VA Rating Reductions and Increases
A veteran’s disability rating can be reduced by VA in the event their condition improves, or increased in situations where the condition worsens. When veterans feel their service-connected disability has worsened since receiving a rating, they can file an increased rating claim with the regional office.
Claims for increased ratings are just like any other claim, and can be followed with appeals until the veteran feels the rating is appropriate or until they are unable to appeal it further. Similarly, if evidence suggests that the veteran’s condition has improved, VA can propose to reduce the veteran’s rating and schedule a re-examination.
Other Types of VA Disability Ratings
Staged VA Ratings
Sometimes VA assigns veterans a staged rating which can change with the severity of their condition, especially while it is being adjudicated. Since a decision from VA regarding a disability rating can take years VA may, for example, assign a veteran a 30 percent rating for the first two years of adjudication and a 20 percent for the last two based on the status of the veteran’s disability according to medical evidence.
Calculating your combined disability rating involving staged ratings involves a more complex VA math equation where you would have different ratings over multiple years.
Permanent and Total VA Ratings
Permanent and total ratings are 100 percent ratings that are protected from being reduced because the condition has been found not likely to improve. Permanent and total disability ratings are combined using VA Math to reach a schedular 100% rating. Veterans can find whether their rating is considered to be permanent and total in their decision letter, sometimes on the back in what is referred to as the code sheet; but the area in which this is indicated can vary per regional office. Here, permanent and total status can be indicated specifically as “permanent and total” or as “entitlement to chapter 35 dependents educational systems benefits.” Note: Not all 100 percent ratings are permanent.
Extraschedular VA Ratings
Extraschedular ratings are assigned to veterans experiencing symptoms of a service-connected disability not adequately depicted by its respective diagnostic code. In this instance, veterans can apply for an extraschedular rating, meaning “outside the schedule.” To be awarded an extraschedular rating, veterans must show that they are not being adequately compensated by their disability rating in relation to the impairment in earning capacity the disability presents. Extraschedular cases are rare circumstances and are often complicated. Each extraschedular claim gets sent to the Director of Compensation Service for consideration.
Analogous VA Ratings
Veterans with disabilities that are not listed within VA’s Schedule for Rating Disabilities will be assigned an analogous rating. Analogous ratings are ratings assigned based on what condition most closely matches the symptoms or treatment the veteran is experiencing. To assign analogous ratings VA looks at the bodily functions affected, the anatomical location of the body, and the symptoms that are produced to match the condition most like the one being experienced.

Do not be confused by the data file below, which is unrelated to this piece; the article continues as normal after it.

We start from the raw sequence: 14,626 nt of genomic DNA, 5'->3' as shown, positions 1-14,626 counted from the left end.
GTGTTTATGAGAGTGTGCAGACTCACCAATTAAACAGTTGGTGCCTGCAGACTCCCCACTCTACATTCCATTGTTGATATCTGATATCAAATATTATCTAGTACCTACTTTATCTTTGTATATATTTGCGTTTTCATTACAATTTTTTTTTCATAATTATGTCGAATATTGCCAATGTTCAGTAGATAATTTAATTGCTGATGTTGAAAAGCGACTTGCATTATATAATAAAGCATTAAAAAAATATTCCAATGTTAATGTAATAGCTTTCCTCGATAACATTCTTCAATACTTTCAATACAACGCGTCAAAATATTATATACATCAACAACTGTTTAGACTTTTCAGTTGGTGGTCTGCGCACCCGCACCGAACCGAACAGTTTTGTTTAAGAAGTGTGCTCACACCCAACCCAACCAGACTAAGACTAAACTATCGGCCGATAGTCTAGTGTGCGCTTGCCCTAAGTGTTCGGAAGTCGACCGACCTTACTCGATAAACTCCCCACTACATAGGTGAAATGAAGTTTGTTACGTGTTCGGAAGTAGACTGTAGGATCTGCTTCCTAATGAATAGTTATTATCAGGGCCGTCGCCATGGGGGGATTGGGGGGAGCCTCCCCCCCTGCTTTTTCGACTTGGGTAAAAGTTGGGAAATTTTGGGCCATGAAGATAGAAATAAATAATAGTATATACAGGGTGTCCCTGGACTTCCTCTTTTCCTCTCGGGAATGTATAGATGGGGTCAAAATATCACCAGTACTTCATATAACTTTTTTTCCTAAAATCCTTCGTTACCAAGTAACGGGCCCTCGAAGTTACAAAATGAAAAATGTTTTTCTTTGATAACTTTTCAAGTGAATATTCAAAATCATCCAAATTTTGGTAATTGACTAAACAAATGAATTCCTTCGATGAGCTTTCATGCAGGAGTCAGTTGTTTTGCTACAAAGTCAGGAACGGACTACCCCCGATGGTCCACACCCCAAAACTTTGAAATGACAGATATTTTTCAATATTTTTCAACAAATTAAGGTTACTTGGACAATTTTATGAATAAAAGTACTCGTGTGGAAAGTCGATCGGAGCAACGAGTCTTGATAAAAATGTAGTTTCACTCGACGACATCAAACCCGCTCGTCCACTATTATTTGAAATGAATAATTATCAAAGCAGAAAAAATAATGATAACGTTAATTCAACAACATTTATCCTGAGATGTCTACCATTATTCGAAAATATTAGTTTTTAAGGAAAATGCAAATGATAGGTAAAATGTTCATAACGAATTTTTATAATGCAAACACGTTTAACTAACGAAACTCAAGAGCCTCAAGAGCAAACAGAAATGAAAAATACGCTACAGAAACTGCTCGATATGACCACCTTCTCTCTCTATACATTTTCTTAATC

Secondary Service Connection
Secondary service-connected disabilities are disabilities that arise due to, or are aggravated by, a primary service-connected condition. Although not directly caused by military service, secondary disabilities can become service connected and veterans can be compensated for them. Once a veteran is rated for a secondary condition, it is factored into the VA math equation just like any other rating.
Veterans Disability Calculator: No VA Math Required
Again, calculating a combined disability rating using VA math can prove to be a challenging and confusing process. When using VA math, 2+2 does not equal 4: this is why Chisholm Chisholm & Kilpatrick LTD developed a veterans disability calculator to help veterans know what to expect from their VA disability compensation claim. Additionally, if you are owed back pay, check out our VA disability retro calculator to get an estimate of possible benefits for your disability rating.
To use the veterans’ disability calculator, users will select their combined disability rating from the list of 0 through 100 percent, with in-between ratings at intervals of 10. Users must also check whether their service-connected disability involves an arm or a leg. Including information about extremities will allow the calculator to take the bilateral factor into account, if applicable. From there, veterans can select the number of dependents they have, including children under the age of 18, children between the ages of 18 and 23 in school full-time, and dependent parents. Taking all of that information into consideration, the disability calculator will then produce an estimate of the user’s monthly compensation amount.
VA Disability Payment Rates and Schedule
As of December 1st, 2021 the VA disability rate benefit amounts are as follows:
- 0 percent disability rating: $0.00 per month
- 10 percent disability rating: $152.64 per month
- 20 percent disability rating: $301.74 per month
- 30 percent disability rating: $467.39 per month
- 40 percent disability rating: $673.28 per month
- 50 percent disability rating: $958.44 per month
- 60 percent disability rating: $1,214.03 per month
- 70 percent disability rating: $1,529.95 per month
- 80 percent disability rating: $1,778.43 per month
- 90 percent disability rating: $1,998.52 per month
- 100 percent disability rating: $3,332.06 per month
Importantly, VA disability compensation rates typically increase each year as a result of a cost-of-living-adjustment (COLA) set by Congress. The increase is usually announced during the month of October and then takes effect in December. To learn more about VA disability compensation amounts with dependents, click here.
Usually, disability benefits for a particular month will be paid on the first business day of the following month. It is important to note that if the first business day of the month falls on a holiday, then VA benefits will be paid on the last business day of the preceding month. Therefore, the VA disability payment schedule for the remainder of 2020 is as follows: